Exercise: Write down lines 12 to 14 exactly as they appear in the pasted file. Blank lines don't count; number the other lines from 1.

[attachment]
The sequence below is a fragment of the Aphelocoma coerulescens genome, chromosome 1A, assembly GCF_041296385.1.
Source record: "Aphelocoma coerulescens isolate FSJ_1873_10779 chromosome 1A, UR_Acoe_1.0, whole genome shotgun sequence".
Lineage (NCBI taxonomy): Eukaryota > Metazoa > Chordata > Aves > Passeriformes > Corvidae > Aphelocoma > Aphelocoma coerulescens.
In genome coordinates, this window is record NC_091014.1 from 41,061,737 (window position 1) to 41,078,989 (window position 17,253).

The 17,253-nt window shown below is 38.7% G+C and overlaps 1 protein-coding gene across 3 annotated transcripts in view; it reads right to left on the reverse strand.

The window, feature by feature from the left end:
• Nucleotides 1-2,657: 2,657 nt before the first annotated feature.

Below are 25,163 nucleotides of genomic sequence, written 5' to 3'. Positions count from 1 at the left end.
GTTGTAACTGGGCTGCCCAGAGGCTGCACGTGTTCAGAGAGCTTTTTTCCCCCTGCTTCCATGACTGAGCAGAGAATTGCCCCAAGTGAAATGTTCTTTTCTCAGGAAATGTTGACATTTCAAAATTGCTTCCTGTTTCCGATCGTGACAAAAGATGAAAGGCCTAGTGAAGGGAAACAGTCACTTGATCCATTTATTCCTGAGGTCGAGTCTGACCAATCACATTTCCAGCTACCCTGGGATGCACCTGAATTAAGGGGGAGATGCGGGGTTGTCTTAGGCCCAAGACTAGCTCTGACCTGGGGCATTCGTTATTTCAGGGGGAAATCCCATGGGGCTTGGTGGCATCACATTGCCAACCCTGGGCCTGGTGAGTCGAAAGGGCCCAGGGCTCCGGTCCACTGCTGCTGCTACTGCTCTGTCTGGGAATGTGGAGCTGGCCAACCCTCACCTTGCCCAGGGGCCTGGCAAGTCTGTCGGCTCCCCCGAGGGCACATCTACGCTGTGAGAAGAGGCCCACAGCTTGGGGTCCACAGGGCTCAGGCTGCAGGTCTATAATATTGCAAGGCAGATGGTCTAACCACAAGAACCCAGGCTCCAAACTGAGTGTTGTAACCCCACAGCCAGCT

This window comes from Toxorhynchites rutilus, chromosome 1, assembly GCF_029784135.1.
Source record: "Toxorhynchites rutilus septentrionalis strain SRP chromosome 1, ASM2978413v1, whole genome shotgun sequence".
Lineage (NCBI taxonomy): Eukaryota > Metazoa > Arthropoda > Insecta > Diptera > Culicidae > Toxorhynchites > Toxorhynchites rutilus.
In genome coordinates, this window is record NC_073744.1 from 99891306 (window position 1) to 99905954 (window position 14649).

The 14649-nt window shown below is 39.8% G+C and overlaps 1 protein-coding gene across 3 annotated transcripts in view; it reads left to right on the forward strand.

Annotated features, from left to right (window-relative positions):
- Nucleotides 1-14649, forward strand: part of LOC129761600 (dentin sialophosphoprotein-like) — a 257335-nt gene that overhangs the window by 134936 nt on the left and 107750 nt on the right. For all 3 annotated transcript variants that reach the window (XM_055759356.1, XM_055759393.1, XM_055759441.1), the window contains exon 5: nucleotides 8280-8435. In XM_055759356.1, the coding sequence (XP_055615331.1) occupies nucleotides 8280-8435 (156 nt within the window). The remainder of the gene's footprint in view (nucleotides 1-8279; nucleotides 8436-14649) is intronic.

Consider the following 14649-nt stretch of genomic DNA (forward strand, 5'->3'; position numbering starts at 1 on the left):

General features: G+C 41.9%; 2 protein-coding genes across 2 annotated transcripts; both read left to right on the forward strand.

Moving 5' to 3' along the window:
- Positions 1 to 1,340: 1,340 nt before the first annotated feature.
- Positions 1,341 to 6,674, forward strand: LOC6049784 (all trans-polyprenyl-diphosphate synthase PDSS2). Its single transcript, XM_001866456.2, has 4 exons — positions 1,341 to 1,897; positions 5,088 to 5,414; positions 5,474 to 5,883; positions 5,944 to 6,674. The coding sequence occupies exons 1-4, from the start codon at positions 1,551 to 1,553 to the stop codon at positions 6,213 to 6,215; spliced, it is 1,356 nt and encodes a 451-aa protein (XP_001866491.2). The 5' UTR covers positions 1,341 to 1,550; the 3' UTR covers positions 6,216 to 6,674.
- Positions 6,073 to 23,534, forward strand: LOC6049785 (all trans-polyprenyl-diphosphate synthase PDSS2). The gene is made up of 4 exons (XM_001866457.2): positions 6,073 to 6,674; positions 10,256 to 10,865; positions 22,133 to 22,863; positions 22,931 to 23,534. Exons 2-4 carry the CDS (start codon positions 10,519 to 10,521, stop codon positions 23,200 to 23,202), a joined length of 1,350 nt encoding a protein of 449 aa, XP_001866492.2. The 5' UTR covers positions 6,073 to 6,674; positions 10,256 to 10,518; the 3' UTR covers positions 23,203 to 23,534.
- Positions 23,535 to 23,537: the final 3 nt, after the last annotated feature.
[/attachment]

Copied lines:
Lineage (NCBI taxonomy): Eukaryota > Metazoa > Arthropoda > Insecta > Diptera > Culicidae > Toxorhynchites > Toxorhynchites rutilus.
In genome coordinates, this window is record NC_073744.1 from 99891306 (window position 1) to 99905954 (window position 14649).

The 14649-nt window shown below is 39.8% G+C and overlaps 1 protein-coding gene across 3 annotated transcripts in view; it reads left to right on the forward strand.